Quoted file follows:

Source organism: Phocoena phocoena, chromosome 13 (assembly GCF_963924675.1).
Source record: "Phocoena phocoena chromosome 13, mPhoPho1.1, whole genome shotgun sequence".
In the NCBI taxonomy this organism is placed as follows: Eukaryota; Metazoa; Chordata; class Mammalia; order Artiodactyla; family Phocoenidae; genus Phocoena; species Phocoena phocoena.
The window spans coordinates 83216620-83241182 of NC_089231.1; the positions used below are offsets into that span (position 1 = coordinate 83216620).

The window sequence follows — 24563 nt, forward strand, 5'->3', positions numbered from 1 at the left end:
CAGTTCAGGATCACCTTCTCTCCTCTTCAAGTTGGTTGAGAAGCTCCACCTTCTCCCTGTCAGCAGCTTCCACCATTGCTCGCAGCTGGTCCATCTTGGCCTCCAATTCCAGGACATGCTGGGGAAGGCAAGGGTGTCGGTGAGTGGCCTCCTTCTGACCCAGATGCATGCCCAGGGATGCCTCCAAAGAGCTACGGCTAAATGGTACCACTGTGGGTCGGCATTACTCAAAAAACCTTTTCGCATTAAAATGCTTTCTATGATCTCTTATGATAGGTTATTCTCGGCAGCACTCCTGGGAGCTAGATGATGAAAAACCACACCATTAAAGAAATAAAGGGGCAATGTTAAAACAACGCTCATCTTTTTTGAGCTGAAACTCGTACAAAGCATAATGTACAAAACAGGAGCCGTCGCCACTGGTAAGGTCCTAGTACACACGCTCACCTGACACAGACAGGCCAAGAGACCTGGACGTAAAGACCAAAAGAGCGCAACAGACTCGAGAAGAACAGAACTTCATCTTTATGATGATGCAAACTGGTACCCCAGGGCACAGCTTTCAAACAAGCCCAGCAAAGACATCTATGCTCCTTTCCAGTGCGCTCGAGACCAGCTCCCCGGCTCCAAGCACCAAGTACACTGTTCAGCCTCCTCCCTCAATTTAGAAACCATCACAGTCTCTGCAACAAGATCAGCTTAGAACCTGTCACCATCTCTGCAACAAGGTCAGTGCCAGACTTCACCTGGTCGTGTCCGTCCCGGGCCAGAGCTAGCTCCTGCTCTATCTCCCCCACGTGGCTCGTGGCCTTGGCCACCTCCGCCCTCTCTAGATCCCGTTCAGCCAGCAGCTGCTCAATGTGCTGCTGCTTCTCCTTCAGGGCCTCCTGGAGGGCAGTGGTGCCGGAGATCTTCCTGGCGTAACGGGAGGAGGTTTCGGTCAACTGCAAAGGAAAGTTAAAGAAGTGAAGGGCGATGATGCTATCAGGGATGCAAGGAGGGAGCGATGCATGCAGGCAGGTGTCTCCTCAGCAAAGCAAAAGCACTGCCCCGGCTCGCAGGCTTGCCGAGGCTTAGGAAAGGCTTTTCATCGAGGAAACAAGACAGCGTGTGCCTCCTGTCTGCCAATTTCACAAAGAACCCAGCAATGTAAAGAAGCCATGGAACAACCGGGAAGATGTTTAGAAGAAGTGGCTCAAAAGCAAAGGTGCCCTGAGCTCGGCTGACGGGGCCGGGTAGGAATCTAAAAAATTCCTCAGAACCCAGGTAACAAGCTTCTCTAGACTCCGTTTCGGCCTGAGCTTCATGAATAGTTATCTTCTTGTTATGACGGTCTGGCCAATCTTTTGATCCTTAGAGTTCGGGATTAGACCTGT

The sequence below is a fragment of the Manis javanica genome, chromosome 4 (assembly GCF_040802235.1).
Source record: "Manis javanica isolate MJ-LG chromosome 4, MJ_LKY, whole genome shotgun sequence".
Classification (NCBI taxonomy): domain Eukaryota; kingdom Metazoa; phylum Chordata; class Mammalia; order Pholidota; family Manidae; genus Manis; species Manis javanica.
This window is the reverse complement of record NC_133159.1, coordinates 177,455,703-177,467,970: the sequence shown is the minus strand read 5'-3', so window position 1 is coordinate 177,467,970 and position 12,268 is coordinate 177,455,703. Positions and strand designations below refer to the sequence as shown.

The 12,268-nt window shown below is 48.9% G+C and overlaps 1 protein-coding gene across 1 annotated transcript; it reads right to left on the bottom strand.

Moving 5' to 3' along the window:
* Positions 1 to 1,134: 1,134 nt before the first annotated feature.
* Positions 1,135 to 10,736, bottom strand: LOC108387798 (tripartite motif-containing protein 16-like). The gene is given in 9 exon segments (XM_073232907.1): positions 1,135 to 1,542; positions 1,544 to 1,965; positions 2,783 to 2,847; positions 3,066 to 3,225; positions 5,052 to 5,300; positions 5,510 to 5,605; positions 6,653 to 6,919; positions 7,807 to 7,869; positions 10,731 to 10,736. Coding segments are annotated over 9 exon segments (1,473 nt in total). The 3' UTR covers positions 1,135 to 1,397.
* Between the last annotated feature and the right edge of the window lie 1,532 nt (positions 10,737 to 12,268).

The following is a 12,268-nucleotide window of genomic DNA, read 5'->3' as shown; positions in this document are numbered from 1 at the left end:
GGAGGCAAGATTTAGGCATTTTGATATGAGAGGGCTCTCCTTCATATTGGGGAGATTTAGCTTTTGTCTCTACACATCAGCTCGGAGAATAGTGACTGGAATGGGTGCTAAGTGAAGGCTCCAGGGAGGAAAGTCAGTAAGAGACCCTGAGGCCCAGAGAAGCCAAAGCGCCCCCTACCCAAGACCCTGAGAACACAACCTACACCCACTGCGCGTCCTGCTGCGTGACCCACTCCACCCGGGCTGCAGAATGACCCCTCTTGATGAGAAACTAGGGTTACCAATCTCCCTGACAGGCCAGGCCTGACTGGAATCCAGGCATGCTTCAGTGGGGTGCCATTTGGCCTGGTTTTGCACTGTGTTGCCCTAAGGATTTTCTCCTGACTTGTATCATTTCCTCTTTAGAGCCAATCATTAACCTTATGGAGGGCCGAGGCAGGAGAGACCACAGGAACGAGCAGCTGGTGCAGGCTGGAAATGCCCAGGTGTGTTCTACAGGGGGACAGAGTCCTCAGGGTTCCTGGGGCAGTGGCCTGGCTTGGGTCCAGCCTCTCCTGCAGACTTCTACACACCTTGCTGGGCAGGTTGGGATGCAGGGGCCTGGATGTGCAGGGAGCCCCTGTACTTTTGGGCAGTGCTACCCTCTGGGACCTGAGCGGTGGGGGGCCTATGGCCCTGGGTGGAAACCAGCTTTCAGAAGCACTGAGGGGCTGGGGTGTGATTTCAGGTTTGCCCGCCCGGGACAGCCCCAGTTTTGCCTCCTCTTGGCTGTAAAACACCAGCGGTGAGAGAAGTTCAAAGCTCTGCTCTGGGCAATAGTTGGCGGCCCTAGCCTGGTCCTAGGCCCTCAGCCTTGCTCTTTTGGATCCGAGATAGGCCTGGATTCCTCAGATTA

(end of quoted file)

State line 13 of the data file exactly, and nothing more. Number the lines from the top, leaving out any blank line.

* Positions 1 to 1,134: 1,134 nt before the first annotated feature.